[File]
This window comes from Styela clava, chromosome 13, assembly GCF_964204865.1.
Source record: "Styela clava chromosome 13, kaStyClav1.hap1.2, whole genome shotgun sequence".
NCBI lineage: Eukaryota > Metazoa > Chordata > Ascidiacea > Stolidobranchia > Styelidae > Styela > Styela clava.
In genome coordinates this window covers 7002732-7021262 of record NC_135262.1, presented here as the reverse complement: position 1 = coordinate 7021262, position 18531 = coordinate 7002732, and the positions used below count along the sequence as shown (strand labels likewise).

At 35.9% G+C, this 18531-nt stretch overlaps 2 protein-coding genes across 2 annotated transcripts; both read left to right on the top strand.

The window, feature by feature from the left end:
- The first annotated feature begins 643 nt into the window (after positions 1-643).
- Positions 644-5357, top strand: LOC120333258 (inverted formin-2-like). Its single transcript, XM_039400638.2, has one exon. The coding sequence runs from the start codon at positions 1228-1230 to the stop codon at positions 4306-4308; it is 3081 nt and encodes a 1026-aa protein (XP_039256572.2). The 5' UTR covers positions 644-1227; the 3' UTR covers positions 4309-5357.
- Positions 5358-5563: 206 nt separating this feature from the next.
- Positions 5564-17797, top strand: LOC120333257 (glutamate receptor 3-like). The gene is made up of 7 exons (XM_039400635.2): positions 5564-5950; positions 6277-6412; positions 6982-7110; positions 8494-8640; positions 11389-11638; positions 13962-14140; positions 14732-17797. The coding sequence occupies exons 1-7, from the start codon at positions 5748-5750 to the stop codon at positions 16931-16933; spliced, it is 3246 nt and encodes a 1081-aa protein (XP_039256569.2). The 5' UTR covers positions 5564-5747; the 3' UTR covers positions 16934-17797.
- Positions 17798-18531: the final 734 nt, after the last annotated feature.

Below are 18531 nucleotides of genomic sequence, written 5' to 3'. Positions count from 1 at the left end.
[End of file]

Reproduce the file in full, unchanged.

This window comes from Styela clava, chromosome 13, assembly GCF_964204865.1.
Source record: "Styela clava chromosome 13, kaStyClav1.hap1.2, whole genome shotgun sequence".
NCBI lineage: Eukaryota > Metazoa > Chordata > Ascidiacea > Stolidobranchia > Styelidae > Styela > Styela clava.
In genome coordinates this window covers 7002732-7021262 of record NC_135262.1, presented here as the reverse complement: position 1 = coordinate 7021262, position 18531 = coordinate 7002732, and the positions used below count along the sequence as shown (strand labels likewise).

At 35.9% G+C, this 18531-nt stretch overlaps 2 protein-coding genes across 2 annotated transcripts; both read left to right on the top strand.

The window, feature by feature from the left end:
- The first annotated feature begins 643 nt into the window (after positions 1-643).
- Positions 644-5357, top strand: LOC120333258 (inverted formin-2-like). Its single transcript, XM_039400638.2, has one exon. The coding sequence runs from the start codon at positions 1228-1230 to the stop codon at positions 4306-4308; it is 3081 nt and encodes a 1026-aa protein (XP_039256572.2). The 5' UTR covers positions 644-1227; the 3' UTR covers positions 4309-5357.
- Positions 5358-5563: 206 nt separating this feature from the next.
- Positions 5564-17797, top strand: LOC120333257 (glutamate receptor 3-like). The gene is made up of 7 exons (XM_039400635.2): positions 5564-5950; positions 6277-6412; positions 6982-7110; positions 8494-8640; positions 11389-11638; positions 13962-14140; positions 14732-17797. The coding sequence occupies exons 1-7, from the start codon at positions 5748-5750 to the stop codon at positions 16931-16933; spliced, it is 3246 nt and encodes a 1081-aa protein (XP_039256569.2). The 5' UTR covers positions 5564-5747; the 3' UTR covers positions 16934-17797.
- Positions 17798-18531: the final 734 nt, after the last annotated feature.

Below are 18531 nucleotides of genomic sequence, written 5' to 3'. Positions count from 1 at the left end.